Raymond Schryer, born 1961 in Sault Ste Marie ON Canada, has been
passionate about violins for over 35 years. Raymond studied violin performance
at the University of Western Ontario and now enjoys arranging music and
At the age of fourteen, Raymond studied violin making with his uncle Fernand Schryer in Quebec for four years. At 21 Raymond earned a formal 3 year apprenticeship from the violin shop of Geo. Heinl Co. in Toronto. The decades from 1990's on are filled with research, innovation and rewards. In international violinmaking competitions Raymond consistently improved his standing, winning numerous silver and gold medals internationally. One of his proudest moments was the Gold Medal win for Cello in October 2003 at the Triennale Internazionale in Cremona, Italy.
Raymond has been an active member and on the board of the American Federation of Violin and Bow Makers. He has served on the jury panel for several international violin making competitions. Raymond has enjoyed the opportunity to teach at violin making schools, conferences and workshops worldwide.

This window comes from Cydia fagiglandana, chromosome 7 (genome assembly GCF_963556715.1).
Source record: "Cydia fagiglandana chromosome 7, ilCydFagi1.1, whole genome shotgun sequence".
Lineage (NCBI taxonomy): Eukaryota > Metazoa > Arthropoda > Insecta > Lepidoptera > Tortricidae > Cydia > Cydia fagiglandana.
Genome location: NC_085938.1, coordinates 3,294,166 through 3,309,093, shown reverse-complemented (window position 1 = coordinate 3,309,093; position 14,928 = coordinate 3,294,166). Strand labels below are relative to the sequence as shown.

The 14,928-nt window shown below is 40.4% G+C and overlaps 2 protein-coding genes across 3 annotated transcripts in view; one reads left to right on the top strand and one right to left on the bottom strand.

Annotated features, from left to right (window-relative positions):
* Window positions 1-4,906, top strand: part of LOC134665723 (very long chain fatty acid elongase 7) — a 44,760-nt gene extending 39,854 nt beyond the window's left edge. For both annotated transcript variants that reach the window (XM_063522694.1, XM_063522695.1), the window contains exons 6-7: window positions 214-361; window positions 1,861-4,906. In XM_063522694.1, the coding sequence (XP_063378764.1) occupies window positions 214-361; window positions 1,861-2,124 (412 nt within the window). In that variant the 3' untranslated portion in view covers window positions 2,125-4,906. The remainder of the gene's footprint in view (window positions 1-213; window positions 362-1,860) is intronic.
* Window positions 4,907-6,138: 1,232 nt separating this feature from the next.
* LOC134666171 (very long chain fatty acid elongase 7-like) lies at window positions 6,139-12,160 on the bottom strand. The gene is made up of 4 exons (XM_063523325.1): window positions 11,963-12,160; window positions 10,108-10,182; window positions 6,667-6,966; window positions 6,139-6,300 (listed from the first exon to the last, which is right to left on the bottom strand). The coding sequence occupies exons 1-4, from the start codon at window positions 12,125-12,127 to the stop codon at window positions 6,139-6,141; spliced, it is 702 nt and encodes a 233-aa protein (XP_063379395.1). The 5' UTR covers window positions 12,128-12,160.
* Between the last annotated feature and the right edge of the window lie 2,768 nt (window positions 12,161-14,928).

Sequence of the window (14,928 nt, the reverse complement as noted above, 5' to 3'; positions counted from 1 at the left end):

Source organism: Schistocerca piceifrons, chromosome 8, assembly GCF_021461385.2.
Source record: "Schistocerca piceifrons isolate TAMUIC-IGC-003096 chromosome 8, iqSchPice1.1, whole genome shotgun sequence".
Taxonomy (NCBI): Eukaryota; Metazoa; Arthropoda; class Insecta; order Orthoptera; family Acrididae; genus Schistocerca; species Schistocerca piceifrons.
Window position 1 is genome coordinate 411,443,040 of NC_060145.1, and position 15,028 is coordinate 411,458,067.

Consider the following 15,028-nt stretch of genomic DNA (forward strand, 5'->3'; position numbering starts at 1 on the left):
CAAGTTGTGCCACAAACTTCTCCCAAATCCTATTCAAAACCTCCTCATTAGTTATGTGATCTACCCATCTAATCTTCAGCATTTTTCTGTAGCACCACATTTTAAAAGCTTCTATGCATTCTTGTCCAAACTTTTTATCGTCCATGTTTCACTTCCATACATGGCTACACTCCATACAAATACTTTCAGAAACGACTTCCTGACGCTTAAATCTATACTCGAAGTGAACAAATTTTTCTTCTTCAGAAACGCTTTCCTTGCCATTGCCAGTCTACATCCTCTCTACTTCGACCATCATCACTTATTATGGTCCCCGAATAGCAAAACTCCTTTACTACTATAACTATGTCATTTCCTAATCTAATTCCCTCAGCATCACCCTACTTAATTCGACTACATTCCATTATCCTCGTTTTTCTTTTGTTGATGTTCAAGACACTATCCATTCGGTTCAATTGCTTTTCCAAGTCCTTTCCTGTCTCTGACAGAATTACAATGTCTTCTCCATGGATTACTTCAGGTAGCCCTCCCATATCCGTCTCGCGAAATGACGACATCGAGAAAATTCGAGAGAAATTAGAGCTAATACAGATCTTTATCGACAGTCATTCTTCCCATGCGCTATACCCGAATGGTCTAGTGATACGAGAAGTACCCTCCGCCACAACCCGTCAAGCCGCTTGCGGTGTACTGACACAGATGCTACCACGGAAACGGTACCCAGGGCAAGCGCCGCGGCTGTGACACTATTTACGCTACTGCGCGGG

At the Oberlin Workshop Raymond and his colleagues collaborate and apply new technologies to the art of violin making. Publishing articles and research projects have benefited his career by sharing with other makers worldwide. Raymond Schryer is a recognized leader and innovator in his field.
Since 2010 Raymond has retired from competitions to act as a judge on international violin making competition juries, teach, and spend time on various research projects.
The picture above shows Raymond
beside his gold medal cello from 2003 in Cremona's new Museo del Violino.
The museum not only has one of the finest collections of classical Cremonese
violins, violas and cellos, but also exhibits an interactive contemporary
collections of instruments from past gold medal winners of the Triennale
This photo was taken September 23, 2015 while Raymond was a jury member for the 14th competition.
When a visitor at the museum enters "826", they can listen to a recording of this cello with the interactive headphones.